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If you hate condos, you should hope that more get built

Ben Myers | The Numbers Game | 2016-09-30

Ben MyersA lot of people don’t like condominium apartments, they would never live in them, and they don’t like that they have sprouted up like weeds in Toronto, Vancouver, Calgary, Edmonton and Montreal. People complain about shoddy construction, the painful experience of underground parking, slow elevators, and noisy neighbours.

Despite the small share of dissatisfied residents that talk loudly online, nearly 64,000 condominium apartments were completed in Canada in 2015, 32% more than 2014, and twice as many as the 25-year average (per CMHC data). Just under 84% of new condo apartments were sold at completion in Canada last year, the highest level in seven years.

Prospective buyers often complain about how unaffordable housing in, but also complain that there are “too many condos.” Perhaps they need an economics refresher: typically when supply increases, and demand is held constant, prices decline. In Toronto, both supply and demand have increased, but in periods of above-average building completions, resale condominium price growth has been much lower than in periods where completions were low.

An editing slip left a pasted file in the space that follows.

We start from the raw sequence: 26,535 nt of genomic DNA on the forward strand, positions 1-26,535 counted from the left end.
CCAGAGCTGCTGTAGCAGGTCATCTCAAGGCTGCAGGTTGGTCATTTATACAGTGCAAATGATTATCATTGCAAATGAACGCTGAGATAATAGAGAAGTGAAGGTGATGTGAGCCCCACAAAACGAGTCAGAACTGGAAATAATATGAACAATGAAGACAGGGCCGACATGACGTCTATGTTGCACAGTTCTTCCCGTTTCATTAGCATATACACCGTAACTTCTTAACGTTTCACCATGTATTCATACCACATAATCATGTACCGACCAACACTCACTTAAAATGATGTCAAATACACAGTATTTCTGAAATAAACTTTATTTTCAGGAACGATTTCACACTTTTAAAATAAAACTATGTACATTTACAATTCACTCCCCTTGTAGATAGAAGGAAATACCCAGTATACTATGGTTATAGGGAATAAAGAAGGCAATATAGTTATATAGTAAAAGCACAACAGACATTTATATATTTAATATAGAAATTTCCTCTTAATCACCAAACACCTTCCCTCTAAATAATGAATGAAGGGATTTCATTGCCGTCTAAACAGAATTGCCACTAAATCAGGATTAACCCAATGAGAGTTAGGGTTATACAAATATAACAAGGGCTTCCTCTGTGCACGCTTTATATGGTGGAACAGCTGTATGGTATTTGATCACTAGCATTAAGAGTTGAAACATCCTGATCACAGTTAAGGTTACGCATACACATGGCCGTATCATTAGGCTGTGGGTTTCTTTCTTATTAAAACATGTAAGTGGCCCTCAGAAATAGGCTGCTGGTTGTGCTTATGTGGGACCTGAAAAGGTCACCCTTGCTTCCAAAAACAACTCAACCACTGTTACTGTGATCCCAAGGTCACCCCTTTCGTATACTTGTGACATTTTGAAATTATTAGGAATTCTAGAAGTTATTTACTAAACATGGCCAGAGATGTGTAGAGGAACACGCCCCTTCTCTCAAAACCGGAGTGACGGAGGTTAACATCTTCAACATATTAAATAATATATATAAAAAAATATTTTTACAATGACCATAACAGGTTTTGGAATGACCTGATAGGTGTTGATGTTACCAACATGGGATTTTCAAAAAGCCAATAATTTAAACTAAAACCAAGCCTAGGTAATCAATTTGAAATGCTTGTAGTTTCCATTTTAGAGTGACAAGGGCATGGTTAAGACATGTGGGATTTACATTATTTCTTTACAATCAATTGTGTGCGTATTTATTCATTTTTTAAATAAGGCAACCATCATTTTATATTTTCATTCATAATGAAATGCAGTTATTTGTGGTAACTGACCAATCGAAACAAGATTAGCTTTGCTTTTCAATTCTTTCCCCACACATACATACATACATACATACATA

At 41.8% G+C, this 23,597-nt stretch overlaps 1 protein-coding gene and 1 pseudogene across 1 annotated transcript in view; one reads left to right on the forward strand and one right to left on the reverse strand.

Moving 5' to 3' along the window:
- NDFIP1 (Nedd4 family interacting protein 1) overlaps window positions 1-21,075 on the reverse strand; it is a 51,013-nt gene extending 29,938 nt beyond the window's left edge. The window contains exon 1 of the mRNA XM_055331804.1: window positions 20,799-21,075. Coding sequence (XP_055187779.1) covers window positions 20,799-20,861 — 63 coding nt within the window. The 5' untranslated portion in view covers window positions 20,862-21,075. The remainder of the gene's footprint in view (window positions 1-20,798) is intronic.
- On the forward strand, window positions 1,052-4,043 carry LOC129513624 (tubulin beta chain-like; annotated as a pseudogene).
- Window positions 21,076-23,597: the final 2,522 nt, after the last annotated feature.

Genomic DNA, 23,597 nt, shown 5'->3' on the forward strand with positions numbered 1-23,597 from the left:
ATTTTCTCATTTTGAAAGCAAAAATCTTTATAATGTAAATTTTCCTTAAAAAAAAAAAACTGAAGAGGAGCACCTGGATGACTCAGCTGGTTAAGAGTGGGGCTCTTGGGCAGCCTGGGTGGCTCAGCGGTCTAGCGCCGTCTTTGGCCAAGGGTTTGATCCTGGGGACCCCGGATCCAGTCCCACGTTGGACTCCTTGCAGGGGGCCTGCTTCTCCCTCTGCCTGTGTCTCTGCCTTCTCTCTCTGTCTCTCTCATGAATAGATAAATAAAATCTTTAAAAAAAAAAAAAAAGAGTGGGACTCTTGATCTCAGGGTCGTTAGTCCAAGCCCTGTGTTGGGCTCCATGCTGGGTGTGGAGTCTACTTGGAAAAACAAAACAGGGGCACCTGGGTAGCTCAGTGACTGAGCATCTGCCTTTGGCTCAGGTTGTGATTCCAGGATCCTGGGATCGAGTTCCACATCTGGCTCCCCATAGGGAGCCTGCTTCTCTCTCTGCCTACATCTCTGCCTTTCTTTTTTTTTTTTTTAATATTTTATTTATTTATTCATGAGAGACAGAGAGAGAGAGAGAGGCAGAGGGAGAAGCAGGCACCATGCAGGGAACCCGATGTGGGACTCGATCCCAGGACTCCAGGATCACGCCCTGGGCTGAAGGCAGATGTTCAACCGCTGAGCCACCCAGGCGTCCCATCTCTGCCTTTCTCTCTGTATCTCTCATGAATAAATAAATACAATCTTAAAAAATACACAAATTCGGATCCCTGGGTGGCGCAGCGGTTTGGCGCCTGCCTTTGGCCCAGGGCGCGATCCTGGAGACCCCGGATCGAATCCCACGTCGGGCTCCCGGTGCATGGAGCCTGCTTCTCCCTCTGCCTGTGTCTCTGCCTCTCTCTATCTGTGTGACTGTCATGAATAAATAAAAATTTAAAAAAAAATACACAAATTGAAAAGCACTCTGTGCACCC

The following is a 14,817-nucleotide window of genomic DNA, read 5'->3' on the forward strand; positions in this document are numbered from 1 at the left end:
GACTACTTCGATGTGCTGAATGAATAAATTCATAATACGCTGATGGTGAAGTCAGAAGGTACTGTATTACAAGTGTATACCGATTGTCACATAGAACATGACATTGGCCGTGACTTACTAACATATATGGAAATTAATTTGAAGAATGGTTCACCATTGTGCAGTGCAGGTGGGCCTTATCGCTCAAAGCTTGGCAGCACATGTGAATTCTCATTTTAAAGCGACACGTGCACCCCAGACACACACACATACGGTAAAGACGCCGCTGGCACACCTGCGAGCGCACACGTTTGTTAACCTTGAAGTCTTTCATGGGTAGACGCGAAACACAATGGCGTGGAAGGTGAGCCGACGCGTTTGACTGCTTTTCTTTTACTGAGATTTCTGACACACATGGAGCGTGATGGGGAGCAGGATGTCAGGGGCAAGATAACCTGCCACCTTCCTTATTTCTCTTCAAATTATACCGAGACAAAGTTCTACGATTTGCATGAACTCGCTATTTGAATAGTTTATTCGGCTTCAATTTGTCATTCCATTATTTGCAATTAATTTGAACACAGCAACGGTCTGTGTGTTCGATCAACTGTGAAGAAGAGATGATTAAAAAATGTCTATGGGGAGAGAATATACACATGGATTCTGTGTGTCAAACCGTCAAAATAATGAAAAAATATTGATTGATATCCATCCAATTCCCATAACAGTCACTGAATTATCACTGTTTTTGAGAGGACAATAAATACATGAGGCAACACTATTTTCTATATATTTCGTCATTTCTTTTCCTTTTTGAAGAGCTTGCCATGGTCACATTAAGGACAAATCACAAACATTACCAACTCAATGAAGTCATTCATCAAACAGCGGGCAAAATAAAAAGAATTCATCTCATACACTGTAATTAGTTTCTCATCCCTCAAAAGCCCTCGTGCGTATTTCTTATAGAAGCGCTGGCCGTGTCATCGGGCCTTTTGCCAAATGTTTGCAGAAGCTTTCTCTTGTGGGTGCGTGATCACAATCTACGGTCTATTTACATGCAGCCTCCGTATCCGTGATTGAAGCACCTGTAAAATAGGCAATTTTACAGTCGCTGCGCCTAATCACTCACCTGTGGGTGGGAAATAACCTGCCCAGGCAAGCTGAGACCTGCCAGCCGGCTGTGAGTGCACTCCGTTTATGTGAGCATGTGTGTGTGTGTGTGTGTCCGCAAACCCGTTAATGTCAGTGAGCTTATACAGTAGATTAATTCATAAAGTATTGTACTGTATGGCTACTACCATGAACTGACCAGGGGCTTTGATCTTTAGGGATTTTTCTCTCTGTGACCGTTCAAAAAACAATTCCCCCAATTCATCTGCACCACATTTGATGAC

Why people should care about the condo market

When I have presented this reality to people, I often get the response, “I don’t want a condominium, so I don’t care if prices decline or slow down.” They should. The market is connected, every decision that is made when someone decides to move and take up residence elsewhere impacts the overall market. For example, if there is an abundance of condominiums, prices stay low, and it makes the more expensive single-family houses look less appealing.

Secondly, without rapid condo price appreciation, it is more difficult for condo owners to build up the equity required to buy the pricier single-family properties. Less demand for ground-oriented (singles, semis, and row) homes, the better chance the “condo hater” would be able to buy one, and the better chance that prices would actually be lower. People that dislike high-rise buildings, should actually hope that more get built, it would actually help them in their pursuit of a single-family home.

In the Toronto Census Metropolitan Area (CMA) in August, single-detached new home prices were up 23% annually, while resale singles jumped approximately 22% year-over-year. August 2016 resale condominium prices are up 10% in comparison to the same month last year, near the highest level of annual price growth in five years. During the first eight months of 2015, a whopping total of 27,292 condominium units completed in the Toronto CMA, compared to just 10,155 during the same time period this year. Less new supply of ownership housing has contributed to higher prices.

Supply and demand not in balance

Supply has not kept up with demand in Toronto, and especially Vancouver in 2016. The desire for homeownership remains high, but the properties available for sale remain low. Interestingly, according to a survey of Realtors conducted this year for Fortress’ Fall 2016 Market Manuscript, the top reason prospective buyers give for not purchasing a home is: “the prices are too high and will come down”.